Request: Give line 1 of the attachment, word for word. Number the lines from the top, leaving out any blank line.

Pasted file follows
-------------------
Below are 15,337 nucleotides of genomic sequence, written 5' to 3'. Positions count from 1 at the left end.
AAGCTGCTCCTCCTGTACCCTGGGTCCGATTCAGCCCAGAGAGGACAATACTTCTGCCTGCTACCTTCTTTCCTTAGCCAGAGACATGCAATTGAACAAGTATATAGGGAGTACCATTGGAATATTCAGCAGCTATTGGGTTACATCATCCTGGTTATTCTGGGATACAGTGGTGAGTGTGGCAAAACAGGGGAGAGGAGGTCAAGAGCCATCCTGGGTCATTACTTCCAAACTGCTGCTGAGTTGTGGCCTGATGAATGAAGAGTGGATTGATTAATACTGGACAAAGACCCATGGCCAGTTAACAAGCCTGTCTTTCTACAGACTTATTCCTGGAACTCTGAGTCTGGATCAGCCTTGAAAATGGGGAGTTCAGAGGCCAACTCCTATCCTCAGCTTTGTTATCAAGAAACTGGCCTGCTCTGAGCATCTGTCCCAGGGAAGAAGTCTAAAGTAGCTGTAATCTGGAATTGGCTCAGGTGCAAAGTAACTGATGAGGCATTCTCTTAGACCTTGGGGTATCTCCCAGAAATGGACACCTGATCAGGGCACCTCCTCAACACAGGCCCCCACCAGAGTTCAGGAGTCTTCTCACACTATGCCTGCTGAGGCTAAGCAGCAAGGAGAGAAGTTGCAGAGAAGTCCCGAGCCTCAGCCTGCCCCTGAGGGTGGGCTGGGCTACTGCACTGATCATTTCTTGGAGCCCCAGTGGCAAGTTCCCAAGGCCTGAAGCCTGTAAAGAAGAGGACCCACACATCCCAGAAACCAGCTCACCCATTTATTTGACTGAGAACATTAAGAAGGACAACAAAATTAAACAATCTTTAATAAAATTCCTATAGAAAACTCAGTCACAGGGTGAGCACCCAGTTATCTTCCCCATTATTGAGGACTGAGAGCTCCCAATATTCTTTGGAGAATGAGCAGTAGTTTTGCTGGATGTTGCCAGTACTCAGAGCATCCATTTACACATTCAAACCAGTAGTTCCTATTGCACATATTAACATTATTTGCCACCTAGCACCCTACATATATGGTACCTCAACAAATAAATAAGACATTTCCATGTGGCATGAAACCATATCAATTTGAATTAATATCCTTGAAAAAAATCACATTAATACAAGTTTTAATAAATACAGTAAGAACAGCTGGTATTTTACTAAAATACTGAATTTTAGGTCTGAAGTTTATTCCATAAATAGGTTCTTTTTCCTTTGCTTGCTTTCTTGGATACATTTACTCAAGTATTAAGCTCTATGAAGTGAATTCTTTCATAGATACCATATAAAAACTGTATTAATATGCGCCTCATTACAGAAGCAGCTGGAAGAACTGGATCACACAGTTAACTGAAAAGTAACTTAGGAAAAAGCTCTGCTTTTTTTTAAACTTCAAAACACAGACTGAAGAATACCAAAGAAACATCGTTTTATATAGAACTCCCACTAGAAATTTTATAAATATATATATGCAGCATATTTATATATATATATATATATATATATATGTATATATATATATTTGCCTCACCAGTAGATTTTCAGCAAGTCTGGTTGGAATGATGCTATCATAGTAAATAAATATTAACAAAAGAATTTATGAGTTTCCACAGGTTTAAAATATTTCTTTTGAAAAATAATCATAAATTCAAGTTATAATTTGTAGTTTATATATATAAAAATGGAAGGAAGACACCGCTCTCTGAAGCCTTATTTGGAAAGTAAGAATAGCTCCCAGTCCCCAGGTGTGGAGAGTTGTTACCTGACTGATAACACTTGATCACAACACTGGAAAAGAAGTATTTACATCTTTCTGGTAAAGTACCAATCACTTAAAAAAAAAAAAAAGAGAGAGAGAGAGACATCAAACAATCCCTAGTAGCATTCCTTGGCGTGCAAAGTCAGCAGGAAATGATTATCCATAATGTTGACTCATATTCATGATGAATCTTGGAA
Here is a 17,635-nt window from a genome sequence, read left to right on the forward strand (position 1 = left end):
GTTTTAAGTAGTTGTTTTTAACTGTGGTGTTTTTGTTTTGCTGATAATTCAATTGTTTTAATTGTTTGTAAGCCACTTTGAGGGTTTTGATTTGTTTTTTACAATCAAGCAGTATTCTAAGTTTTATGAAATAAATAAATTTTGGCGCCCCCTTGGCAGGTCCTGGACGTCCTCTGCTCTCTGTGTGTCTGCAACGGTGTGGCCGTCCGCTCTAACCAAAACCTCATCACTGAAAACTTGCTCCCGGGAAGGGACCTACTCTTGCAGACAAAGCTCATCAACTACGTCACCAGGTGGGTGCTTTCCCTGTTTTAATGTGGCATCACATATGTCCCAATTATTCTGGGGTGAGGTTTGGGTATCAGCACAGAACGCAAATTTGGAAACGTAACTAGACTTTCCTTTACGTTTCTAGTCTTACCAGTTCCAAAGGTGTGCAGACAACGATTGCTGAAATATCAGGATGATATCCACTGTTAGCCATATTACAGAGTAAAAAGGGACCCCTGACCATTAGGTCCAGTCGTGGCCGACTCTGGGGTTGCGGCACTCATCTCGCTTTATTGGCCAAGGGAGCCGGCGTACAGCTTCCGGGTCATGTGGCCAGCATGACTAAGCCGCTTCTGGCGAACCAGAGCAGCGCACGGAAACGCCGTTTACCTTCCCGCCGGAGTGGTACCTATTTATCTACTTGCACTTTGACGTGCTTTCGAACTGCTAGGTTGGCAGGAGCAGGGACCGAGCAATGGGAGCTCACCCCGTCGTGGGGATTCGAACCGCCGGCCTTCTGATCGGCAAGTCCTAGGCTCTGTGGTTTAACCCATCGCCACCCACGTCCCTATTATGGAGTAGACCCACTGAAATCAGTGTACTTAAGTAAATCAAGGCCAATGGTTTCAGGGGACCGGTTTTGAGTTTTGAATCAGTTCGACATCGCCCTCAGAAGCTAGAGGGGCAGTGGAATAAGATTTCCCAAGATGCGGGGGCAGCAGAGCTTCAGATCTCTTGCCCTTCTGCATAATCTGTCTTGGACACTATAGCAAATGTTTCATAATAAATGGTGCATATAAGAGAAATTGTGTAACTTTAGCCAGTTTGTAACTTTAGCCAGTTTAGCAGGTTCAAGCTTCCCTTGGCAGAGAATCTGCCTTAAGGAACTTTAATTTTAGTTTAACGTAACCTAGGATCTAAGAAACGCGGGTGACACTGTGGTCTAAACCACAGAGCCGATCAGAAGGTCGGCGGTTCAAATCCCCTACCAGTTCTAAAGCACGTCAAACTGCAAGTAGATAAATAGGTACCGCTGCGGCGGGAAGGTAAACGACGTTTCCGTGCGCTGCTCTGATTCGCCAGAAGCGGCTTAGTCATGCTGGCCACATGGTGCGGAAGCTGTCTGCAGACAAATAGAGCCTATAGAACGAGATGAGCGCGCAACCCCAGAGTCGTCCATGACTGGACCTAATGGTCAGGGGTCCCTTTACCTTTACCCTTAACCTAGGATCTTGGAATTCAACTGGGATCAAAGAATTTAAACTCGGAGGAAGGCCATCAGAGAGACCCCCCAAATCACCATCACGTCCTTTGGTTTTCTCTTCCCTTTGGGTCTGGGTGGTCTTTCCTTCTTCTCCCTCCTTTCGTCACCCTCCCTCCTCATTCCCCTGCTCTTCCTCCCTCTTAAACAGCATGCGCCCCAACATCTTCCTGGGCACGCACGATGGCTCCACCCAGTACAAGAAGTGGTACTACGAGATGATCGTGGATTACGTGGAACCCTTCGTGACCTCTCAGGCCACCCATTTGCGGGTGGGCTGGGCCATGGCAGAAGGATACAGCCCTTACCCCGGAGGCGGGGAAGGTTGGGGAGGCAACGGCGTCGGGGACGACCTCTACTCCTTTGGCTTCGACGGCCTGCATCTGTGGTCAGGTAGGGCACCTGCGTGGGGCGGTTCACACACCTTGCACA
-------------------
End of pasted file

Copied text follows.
Below are 15,337 nucleotides of genomic sequence, written 5' to 3'. Positions count from 1 at the left end.